In physics, angular frequency (symbol ω), also called angular speed and angular rate, is a scalar measure of the angle rate (the angle per unit time) or the temporal rate of change of the phase argument of a sinusoidal waveform or sine function (for example, in oscillations and waves). Angular frequency (or angular speed) is the magnitude of the pseudovector quantity angular velocity.
|angular speed, angular rate|
|SI unit||radians per second (rad/s)|
|degrees per second (°/s)|
|In SI base units||s-1|
|ω=2π rad ⋅ ν, ω=dθ/dt|
Angular frequency can be obtained multiplying rotational frequency, ν (or ordinary frequency, f) by a full turn (2π radians): ω=2π rad ⋅ ν. It can also be formulated as ω=dθ/dt, the instantaneous rate of change of the angular displacement, θ, with respect to time, t.
In SI units, angular frequency is normally presented in radians per second, even when it does not express a rotational value. The unit hertz (Hz) is dimensionally equivalent, but by convention it is only used for frequency f, never for angular frequency ω. This convention is used to help avoid the confusion that arises when dealing with quantities such as frequency and angular quantities because the units of measure (such as cycle or radian) are considered to be one and hence may be omitted when expressing quantities in SI units.
Circular motion Edit
In a rotating or orbiting object, there is a relation between distance from the axis, , tangential speed, , and the angular frequency of the rotation. During one period, , a body in circular motion travels a distance . This distance is also equal to the circumference of the path traced out by the body, . Setting these two quantities equal, and recalling the link between period and angular frequency we obtain:
Oscillations of a spring Edit
- k is the spring constant,
- m is the mass of the object.
ω is referred to as the natural angular frequency (sometimes be denoted as ω0).
As the object oscillates, its acceleration can be calculated by
Using standard frequency f, this equation would be
LC circuits Edit
The resonant angular frequency in a series LC circuit equals the square root of the reciprocal of the product of the capacitance (C, with SI unit farad) and the inductance of the circuit (L, with SI unit henry):
Adding series resistance (for example, due to the resistance of the wire in a coil) does not change the resonant frequency of the series LC circuit. For a parallel tuned circuit, the above equation is often a useful approximation, but the resonant frequency does depend on the losses of parallel elements.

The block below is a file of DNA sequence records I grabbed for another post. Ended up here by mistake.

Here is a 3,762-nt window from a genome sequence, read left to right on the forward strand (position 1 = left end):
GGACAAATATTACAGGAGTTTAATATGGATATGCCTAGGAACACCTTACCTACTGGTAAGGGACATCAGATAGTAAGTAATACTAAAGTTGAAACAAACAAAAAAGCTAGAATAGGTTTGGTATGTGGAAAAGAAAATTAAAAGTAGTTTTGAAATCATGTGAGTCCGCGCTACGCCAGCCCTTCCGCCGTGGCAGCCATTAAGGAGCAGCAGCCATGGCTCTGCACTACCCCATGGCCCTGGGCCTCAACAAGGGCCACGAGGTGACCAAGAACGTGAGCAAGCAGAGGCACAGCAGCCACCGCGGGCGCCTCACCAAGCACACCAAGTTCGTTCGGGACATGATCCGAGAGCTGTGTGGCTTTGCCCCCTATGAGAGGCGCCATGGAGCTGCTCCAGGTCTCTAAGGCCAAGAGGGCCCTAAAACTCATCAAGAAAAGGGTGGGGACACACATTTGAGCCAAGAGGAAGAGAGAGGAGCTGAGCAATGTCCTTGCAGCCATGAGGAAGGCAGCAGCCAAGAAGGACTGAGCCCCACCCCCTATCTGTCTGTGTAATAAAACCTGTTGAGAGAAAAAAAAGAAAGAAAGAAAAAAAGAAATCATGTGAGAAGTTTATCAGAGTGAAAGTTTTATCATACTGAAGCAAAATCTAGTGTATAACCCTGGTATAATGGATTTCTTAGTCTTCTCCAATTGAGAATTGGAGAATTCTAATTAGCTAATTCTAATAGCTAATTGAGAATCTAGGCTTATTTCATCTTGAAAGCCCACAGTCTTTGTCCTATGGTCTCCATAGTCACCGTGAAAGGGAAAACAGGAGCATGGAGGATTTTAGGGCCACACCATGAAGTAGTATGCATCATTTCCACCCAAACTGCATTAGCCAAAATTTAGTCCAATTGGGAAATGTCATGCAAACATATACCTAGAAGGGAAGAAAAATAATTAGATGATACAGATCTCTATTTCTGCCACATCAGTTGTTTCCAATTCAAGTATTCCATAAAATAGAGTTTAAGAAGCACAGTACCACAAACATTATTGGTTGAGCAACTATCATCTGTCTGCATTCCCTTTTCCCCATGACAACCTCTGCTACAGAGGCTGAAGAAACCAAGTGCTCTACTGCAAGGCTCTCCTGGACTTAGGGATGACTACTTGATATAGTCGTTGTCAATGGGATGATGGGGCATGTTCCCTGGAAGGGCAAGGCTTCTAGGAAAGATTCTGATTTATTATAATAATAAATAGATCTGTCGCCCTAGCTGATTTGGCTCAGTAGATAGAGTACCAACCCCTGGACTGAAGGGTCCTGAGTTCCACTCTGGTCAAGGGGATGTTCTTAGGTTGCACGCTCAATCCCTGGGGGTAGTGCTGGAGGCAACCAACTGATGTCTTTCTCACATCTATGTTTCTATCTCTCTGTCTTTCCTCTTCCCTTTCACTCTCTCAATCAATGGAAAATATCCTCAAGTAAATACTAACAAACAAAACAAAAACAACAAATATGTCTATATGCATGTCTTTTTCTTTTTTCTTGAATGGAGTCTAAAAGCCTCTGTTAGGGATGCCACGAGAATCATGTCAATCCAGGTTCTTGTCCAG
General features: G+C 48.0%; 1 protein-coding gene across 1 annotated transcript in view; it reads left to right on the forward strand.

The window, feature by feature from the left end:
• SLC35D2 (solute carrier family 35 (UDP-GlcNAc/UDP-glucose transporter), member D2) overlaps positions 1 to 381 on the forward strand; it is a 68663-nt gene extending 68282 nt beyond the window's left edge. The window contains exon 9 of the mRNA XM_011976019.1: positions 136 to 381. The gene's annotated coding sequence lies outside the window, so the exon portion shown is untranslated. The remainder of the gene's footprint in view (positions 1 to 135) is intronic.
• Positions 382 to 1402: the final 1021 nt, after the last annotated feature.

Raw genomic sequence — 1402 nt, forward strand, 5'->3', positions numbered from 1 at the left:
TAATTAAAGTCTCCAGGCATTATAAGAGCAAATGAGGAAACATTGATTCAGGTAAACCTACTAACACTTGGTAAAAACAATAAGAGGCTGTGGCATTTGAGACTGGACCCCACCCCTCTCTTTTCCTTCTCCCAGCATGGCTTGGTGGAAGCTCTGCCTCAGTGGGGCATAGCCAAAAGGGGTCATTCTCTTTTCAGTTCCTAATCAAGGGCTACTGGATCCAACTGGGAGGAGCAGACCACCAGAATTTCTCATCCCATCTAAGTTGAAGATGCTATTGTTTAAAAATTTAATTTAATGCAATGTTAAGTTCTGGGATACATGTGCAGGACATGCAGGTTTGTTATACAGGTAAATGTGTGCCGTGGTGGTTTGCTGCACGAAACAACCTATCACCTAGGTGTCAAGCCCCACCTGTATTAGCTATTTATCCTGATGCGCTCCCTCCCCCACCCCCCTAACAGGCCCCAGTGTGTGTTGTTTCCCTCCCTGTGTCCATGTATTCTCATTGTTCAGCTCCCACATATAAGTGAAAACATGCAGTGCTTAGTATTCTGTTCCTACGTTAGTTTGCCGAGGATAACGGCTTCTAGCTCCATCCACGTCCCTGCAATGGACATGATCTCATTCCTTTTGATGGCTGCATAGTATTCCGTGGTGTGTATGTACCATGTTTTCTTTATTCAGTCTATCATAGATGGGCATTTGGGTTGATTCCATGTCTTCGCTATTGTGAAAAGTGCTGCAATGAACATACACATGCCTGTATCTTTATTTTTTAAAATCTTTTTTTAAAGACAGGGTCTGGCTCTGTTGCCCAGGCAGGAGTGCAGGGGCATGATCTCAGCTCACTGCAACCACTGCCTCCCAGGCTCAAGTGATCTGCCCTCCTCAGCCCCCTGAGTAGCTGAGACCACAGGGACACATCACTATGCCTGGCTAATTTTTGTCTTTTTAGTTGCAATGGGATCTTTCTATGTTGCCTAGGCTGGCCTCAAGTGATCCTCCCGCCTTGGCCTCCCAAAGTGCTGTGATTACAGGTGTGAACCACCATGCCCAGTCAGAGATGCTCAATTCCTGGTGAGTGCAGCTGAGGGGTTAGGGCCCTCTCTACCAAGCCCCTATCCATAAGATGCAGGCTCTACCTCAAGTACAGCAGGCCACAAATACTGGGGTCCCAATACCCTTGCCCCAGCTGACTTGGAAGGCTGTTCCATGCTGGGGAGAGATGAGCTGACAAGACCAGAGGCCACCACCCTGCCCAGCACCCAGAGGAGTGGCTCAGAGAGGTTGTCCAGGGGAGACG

Although angular frequency is often loosely referred to as frequency, it differs from frequency by a factor of 2π, which potentially leads confusion when the distinction is not clear.
See also Edit
References and notes Edit
- Cummings, Karen; Halliday, David (2007). Understanding physics. New Delhi: John Wiley & Sons, authorized reprint to Wiley – India. pp. 449, 484, 485, 487. ISBN 978-81-265-0882-2.(UP1)
- "ISO 80000-3:2019 Quantities and units — Part 3: Space and time" (2 ed.). International Organization for Standardization. 2019. Retrieved 2019-10-23.  (11 pages)
Holzner, Steven (2006). Physics for Dummies. Hoboken, New Jersey: Wiley Publishing. pp. 201. ISBN 978-0-7645-5433-9.
- Lerner, Lawrence S. (1996-01-01). Physics for scientists and engineers. p. 145. ISBN 978-0-86720-479-7.
- Mohr, J. C.; Phillips, W. D. (2015). "Dimensionless Units in the SI". Metrologia. 52 (1): 40–47. arXiv:1409.2794. Bibcode:2015Metro..52...40M. doi:10.1088/0026-1394/52/1/40. S2CID 3328342.
- "SI units need reform to avoid confusion". Editorial. Nature. 548 (7666): 135. 7 August 2011. doi:10.1038/548135b. PMID 28796224.
- Serway, Raymond A.; Jewett, John W. (2006). Principles of physics (4th ed.). Belmont, CA: Brooks / Cole – Thomson Learning. pp. 375, 376, 385, 397. ISBN 978-0-534-46479-0.
- Nahvi, Mahmood; Edminister, Joseph (2003). Schaum's outline of theory and problems of electric circuits. McGraw-Hill Companies (McGraw-Hill Professional). pp. 214, 216. ISBN 0-07-139307-2. (LC1)